Subject: Re: How does a mixer work?
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Date: Wed, 23 Oct 2002 12:06:52 -0500
NNTP-Posting-Date: Wed, 23 Oct 2002 11:43:26 EST
"John Woodgate" wrote in message
> I read in sci.electronics.design that John S. Dyson
> wrote (in ) about 'How does a mixer
> work?', on Tue, 22 Oct 2002:
> >Firstly, the real world signal (as we normally perceive it) is in the time
> >Any normal means of spectrum analysis, or fourier transform tends to make
> >the assumption that the function is non-varying in character.
> No, you are using the wrong term and that is very confusing. The
> function is not assumed to be non-varying, but IS assumed to be
> repetitive over time - the pattern of variation repeats.
I was trying to be very clear ( and was accurate.) Note that the character that
we are discussing is the frequency domain. The time domain entity is indeed
varying in the frequency domain. Nonlinear processes make the situation
> > Additionally,
> >normal linear transforms (where spectrum analysis is allied to the fourier
> >kind of transform) don't generally work well WRT nonlinear operations (or
> >with signals that have time varying characteristics.)
> Again, this is confused and misleading. You can certainly, for example,
> do Fourier analysis on a half-wave or full-wave rectified sine wave,
> which is the result of a non-linear process.
That is one of the 'special cases' that I was speaking of. You can make
some technologists views of certain nonlinear operations, but it isn't
really good in an engineering (or scientific) sense, where the situations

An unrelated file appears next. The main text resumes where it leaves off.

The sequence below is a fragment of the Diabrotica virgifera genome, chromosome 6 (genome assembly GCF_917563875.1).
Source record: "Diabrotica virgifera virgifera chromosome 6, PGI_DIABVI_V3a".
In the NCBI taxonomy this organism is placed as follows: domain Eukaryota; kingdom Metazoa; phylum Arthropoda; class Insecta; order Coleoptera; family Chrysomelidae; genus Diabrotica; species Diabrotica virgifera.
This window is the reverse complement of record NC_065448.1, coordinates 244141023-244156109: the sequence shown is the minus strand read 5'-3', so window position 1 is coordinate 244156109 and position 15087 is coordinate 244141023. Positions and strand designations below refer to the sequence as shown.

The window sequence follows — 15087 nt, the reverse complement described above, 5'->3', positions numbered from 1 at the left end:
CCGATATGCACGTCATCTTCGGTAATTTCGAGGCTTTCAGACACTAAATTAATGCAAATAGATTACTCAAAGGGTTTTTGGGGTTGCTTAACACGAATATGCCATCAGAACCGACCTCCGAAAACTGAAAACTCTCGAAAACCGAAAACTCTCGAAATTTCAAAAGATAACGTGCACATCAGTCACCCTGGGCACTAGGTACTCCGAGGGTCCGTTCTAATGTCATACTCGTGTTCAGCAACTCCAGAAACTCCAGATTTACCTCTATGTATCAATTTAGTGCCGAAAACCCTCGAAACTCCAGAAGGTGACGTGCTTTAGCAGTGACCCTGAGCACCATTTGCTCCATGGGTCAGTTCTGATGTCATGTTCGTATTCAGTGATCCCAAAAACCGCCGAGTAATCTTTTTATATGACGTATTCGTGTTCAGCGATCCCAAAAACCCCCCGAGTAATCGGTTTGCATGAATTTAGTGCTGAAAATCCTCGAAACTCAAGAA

> > Spectrum analysis or
> >fourier transforms can still be useful in varying situations, but the
> >needs to be interpreted slightly differently, and with some caveats.
> You need to define 'varying situations'. Your discussion of passing a
> Morse signal through a very narrow filter, so narrow that the output at
> carrier frequency is almost constant shows that the 'interpretation' may
> need to be dramatically rather than slightly different.
If you use the super sharp filter, you have chopped off the sidebands,
and no information is carried.
> Some of the statements in your long post are correct and some are
> misleading at best.
Perhaps you choose to be misled?
Which microwave device is linear? I mean, you can look at spectra
to find 'problems', but a full diagnosis (in general) requires a time
domain view. As a technician, instead of engineer or scientist, you
can do a 'pattern match' from previous work in the frequency domain,
but the real action happens in the time domain (in the normal
The view of 'waves' instead of f(t), can start being more useful as
frequencies increase, but thinking in terms of 'waves' at any low
VHF/UHF/SHF type frequencies will screw you quickly unless you
are doing first-order design. Nonlinearity and 'waves' tend not
to match well in innovation, even though as a 'pattern matching'
technician, they can be useful. Engineers have both a 'pattern
matching' side to their work, but the real understanding needs
to be done in the time domain.
Until there is a full and convienient fourier domain set of nonlinear
operations, where there is indeed a convienient full dual between
frequency and time domain (in a nonlinear sense), the time domain
is the REAL way to solve the problems.
Not ALL diffeqs can be modeled by fourier analysis (esp nonlinear